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That's number a question of the other person's motive or the question of the other persons, you know, honesty or whatever it's like. Hey, what data points do you have that I'm not considering? The founder Formula Brings you in behind the curtains and inside the minds of today's brave executives at the most future leaning startups. Each interview will feature a transformative leader who's behind the wheel at a fast paced and innovative tech firm. They'll give you an insiders look at how companies are envisioned, created and scaled. We hope you're ready. Let's get into the show. Hey, everybody, welcome back for another episode of the founder Formula. My Name is Todd Galina, and with me is the chief marketing officer. Here a trace, three sandy salty. Wait, todd, how's it going? It's good. I'm happy to be here again. We are super excited. Today's a big interview. We gotta we got a whopper. We do Hashi Corp. Yep, they are super exciting, and can't we talk to their founder? Yeah, they've got an amazing brand and internet. That the immerging text space. But before we get to that, I'd look to take over for just one minute, are you? Are you okay with that time? You are the cohost. Sweet. Okay, so I want to talk about one of my favorite topics, which is your dog, not my dog. It actually happens to be you. Let's talk about you for a minute. I know this is going to be excruciatingly thankful for you, but I get the sense that are listeners here your amazing voice day in and day out, and maybe when I get to know a little bit more about Tugalina. I don't think that is happening at all. You want to hear from founders. Okay, so I'm just going to keep going. Okay, so, todd, you know, you and I get to work together almost every day and it's pretty cool. Like this is, this is sort of like what you do by day. Most people don't realize that there's another site to Tugalina, which is an entrepreneur yourself and really an amazing world class animator. Oh yeah, already very uncomfortable. So okay, so what you're talking about is some of the background in an animation work that I do outside of my awesome, awesome job here at a trace three. But you know, yeah, so I yeah, the background and Flash Animation, which is is soon became animate which is an adobe product. But recently, yeah, I've been launching and pitching and animated series, which has been super duper fun. It's been a big, big lifelong dream of mine. I tell people I've only had three good ideas my entire life. One of them was a super great idea I had for a movie and so I had written it all down and then one day I'm in the movie theater and I take my son to go watch this movie called Chronicle. So for those of you've never heard of it, go check it out. But I watched that whole movie and I was like, oh my gosh, like that was literally my idea and someone else did it. I'm taking too long to like get my great ideas out there and all my ideas around, like TV shows, movies or series or animated series. So in a panic, I really started working in earnest on my second idea, which is this show that's called fourth five, and we've been super excited. I've partnered with a with a good friend of mine WHO's an animation producer for cartoon network. He and I got together and he really we complimented each other. In this interview we're going to be having with Hashi Corp There's a conversation about complimentary relationships. Yeah, and I think that's key when you do anything. So he and I worked really well together and we were able to put together, you know, a test real and we've been able to pitch to all sorts of folks, including dreamworks and Nickelodeon and CBS. So it's been fun. It's been a big journey. We don't know where it's going to end up, but it's certainly been a blast.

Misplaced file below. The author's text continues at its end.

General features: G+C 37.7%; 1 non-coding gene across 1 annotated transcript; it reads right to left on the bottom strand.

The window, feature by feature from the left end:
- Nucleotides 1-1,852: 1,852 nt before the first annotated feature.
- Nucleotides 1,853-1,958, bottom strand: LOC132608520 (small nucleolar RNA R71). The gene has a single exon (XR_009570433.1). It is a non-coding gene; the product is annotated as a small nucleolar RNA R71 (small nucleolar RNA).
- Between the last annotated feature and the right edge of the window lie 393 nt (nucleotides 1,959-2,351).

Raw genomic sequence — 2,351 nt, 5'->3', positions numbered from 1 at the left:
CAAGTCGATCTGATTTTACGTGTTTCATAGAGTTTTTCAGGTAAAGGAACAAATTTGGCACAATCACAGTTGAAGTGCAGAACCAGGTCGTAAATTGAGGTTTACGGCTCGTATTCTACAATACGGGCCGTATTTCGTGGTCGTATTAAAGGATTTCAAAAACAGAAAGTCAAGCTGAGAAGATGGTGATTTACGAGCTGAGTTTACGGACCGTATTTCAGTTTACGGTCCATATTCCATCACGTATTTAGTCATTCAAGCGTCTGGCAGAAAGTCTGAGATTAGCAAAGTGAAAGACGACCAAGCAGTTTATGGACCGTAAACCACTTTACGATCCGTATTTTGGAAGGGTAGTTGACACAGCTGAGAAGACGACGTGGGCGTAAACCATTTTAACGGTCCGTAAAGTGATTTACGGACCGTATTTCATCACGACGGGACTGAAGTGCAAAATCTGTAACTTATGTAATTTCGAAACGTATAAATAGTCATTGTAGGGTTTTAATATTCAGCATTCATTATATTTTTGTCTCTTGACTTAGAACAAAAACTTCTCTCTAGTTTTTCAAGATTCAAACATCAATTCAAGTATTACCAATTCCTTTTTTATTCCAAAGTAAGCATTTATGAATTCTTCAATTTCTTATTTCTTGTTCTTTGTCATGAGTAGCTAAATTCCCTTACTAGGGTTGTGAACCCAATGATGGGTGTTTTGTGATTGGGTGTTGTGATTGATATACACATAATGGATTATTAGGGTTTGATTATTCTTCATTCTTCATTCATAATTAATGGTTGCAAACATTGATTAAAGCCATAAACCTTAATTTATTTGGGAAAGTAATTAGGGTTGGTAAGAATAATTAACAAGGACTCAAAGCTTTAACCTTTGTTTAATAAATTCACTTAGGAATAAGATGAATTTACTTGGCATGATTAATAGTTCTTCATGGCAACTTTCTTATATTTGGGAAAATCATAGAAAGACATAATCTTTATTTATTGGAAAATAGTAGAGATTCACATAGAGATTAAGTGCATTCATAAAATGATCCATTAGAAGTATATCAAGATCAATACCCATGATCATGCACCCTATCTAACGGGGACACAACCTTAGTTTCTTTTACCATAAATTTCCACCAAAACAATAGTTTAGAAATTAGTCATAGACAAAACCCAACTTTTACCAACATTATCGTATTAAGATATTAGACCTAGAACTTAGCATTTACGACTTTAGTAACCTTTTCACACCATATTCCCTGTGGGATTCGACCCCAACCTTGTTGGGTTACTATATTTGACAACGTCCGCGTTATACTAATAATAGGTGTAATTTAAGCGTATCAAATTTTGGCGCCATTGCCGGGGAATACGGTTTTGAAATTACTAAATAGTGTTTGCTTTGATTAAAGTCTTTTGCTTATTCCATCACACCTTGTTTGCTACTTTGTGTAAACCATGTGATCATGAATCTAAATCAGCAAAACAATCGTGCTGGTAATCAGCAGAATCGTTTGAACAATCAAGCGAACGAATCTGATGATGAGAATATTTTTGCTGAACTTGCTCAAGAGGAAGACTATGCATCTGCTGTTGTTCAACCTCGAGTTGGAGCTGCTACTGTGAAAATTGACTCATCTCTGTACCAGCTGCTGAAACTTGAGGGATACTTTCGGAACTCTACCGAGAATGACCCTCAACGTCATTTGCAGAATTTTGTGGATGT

Yeah, that's amazing and I've seen I've seen some of the design and I'm familiar with the concept and it is Super Uber Fine. The amazing thing is I don't think most people realize that behind and a nation is a real business, that's a competitive business and a super rigorous business with a lot of money behind it. Totally true. I mean, most of these people get into the animation business now because they want to sell toys and there's a huge following for folks that go to like comic con all collectibles, and a lot of times these people will make a series. You know, the first twelve or twenty four episodes of a season is a money loser from production perspective, but then when you start to get past that and get into the second season and third season, there's an opportunity for reruns and that's when the merchandising starts to kick in. I one hundred percent only kind of care about this idea in the story and I do believe that the rest of it will kind of figure itself out. But, like you said, that's that's a big part. That's what these folks who want to green light and give you a production deal they want. They want to see that larger opportunity from a business perspective. You're such a founder in so many ways side and you actually also, just to bring it back to this podcast, you are the founder of the founder formula. Can you tell our audience about how how that came to be, in why why you decided to launch a podcast for trease me? Oh sure. So, basically, we have this really cool thing that you created called the client advisory board, and this is where we get all of tracers, top tier customers, and we just basically ask some questions. We have some like Howard doing, what new products they'd like to see. We ask them to guide us in on new offerings, where we should be making investments in the business. And one of the things that came out of it was just how they consume information, and many said that they just consume information by a podcast. They want a multitask. They want to, you know, run right there by clift weights even drive and still learn. You know, tracery gives us an opportunity to be introduced to so many founders, I mean founders. One of the most romantic things on the planet, at least in the world that we live in, is someone just saying like, I've got an idea. Now I need someone to help me fund it, I need to build a team, and it's so romanticize. When you meet these folks, which you realize is there's a ton of blood, sweat and tears. There's a lot of losses in addition to the gains. For many of them, we found that we're interviewing them and they're leading a company, but it's their second or third company. They might have possibly failed once, and my hope is that when people listen to the show and they get a chance to hear directly from these founders, they get the whole picture right, the good, bad and the ugly. And you know, it would be awesome, HUH is, if it turns out that someone who is listening to this show actually launches something big and they come back to us and they're like, Hey, I was missing a few pieces, there are a few things that I didn't know, and your show help me put together the complete puzzle and now I'm going for it. That would be amazing. Yeah, well, thank you talk so much for sharing that with us. And lookome, no what he's listening anymore. That's not true. I think they want but they're going to want to learn more. All right with that? Should we roll? Yes, let's get to our guests. Our guest is an entrepreneur and engineer. He's a cofounder and chief technical officer for Hashy Corp, The San Francisco Bas company he helped launched in two thousand and twelve with the goal of revolutionizing data center management, application, development, delivery and maintenance. Before that, he spent the early part of his career as an academic researcher for the University of Washington, which is also his Alma Mater. Please help me and welcoming Armand Dadgar Armand Welcome to the show. Thanks so much, tod pleasure to be here. Appreciate your Hostman, tell us about Hashey Corp and and why... started the company. Yes, a great question. You know, in many ways it's me and Mitchell joke about all the time, Mitchell Hashimoto's by cofounder, that it's the world's longest sort of detour to sort of the start up we actually wanted to launch. So if I kind of go way back, you know, me and Mitchell actually met each other at the University of Washington. We were both studying computer science and we became close friends and you know, early on we both had the startup itch and so, you know, we went through created a bunch of different ideas that we had like a little working group at the university where we started kind of highlighting different things, everything from you know, we sort of an iphone APP similar to maybe like a group me sort of a group text APP, to sort of a point of commerce solution on the iphone too. You know, a few other textbook resound things like that, and I think one of the persistent challenges we always had was why is infrastructure so hard? You know, flash forward a few years and we end up working at the same mobile advertising start up in San Francisco together. I'm more of the application side of the house, he's more of the operation side of the House, and we have the kind of the same friction between our teams where my teams like, Hey, I want to push a new version and scale up and down and change a configuration. Why do we have to file a taking a weight for your team to do it? And at the time we felt like we were fighting a lack of good tooling. Right. There wasn't good tooling for how do you do cloud infrastructure? How do you do devops? How do you do kind of automation at scale? And so, in some sense the kind of genesis of a hagher corps was US saying like, you know what, there's got to be a better way, like why are we home growing this stuff, or why are we dealing with all this, you know, outdated, legacy software that we're trying to make work in cloud? What if we sort of rebuilt it all with a blank slate? You know, what are the tools we wish we had? You know, let's let's build those things and then we can get on with, you know, actually running the mobile company, are actually building our you know, port a point of sales tool, and so in some sense he was. He was really scratching that itch. That ultimately led us to Hash and corps was like hey, you know, as practitioners solving this problem, like we just felt like there wasn't good tooling. By the way, that's a great story. We've heard a lot of stories where a couple of people meet at a previous GIG, they find a problem that needs to be solved and then they go ahead and solve that problem. Of them as a startup, but you mentioned that you and Mitchell both had that startup itch. Is that something that you got when you were at Washington? Is it's something that we go way back into your childhood and and look at and say, okay, so this is where this is where it started for arm on. So it's a bit of a blend, to be entirely honest. I think going in, you know, I always thought, hey, that the big tech companies are always so glamorous, the ones you read about, that all these great perks and they're always launching these new cool projects. So, you know, I think kind of going in, you know, wide eyed, bushy tailed. You know, I thought that they would be really glamorous to work at these big tech companies. And so early on I did do a number of summer internships at Amazon and in fact I got to work at a to US super, super early. So it's sort of a fun claim to fame. Was I worked at Amazon web services when it was only two hundred and fifty people. The whole thing fit on one floor. So I got to see a little bit of like, you know, how the sauceage was made early on. At the same time, I think, you know, getting to see how the sausage was made and working at a big tech company a lot of it. You know, it lost the luster for me a little bit. Right. I think from the outside people, you know, think it's a lot different than it actually as on the inside. Right, I think, you know, every big company has its pros and cons, but I think there's a large element of, you know, bureaucracy that comes with being a very large tech company and I found it sort of off putting, to be entirely honest. I'm super candid, I actually decided to do a one hundred and eighty and go into, you know, academia, and so at some point I actually applied them. You know, the reason I moved to San Francisco was to go for a PhD program so it was such a jarring experience that I kind of went the other way. You know, what ended up happening was a few different things. You know, my parents got laid off during the the sort of recession and downturn and both of them ended up starting their own small businesses. So I got to kind of...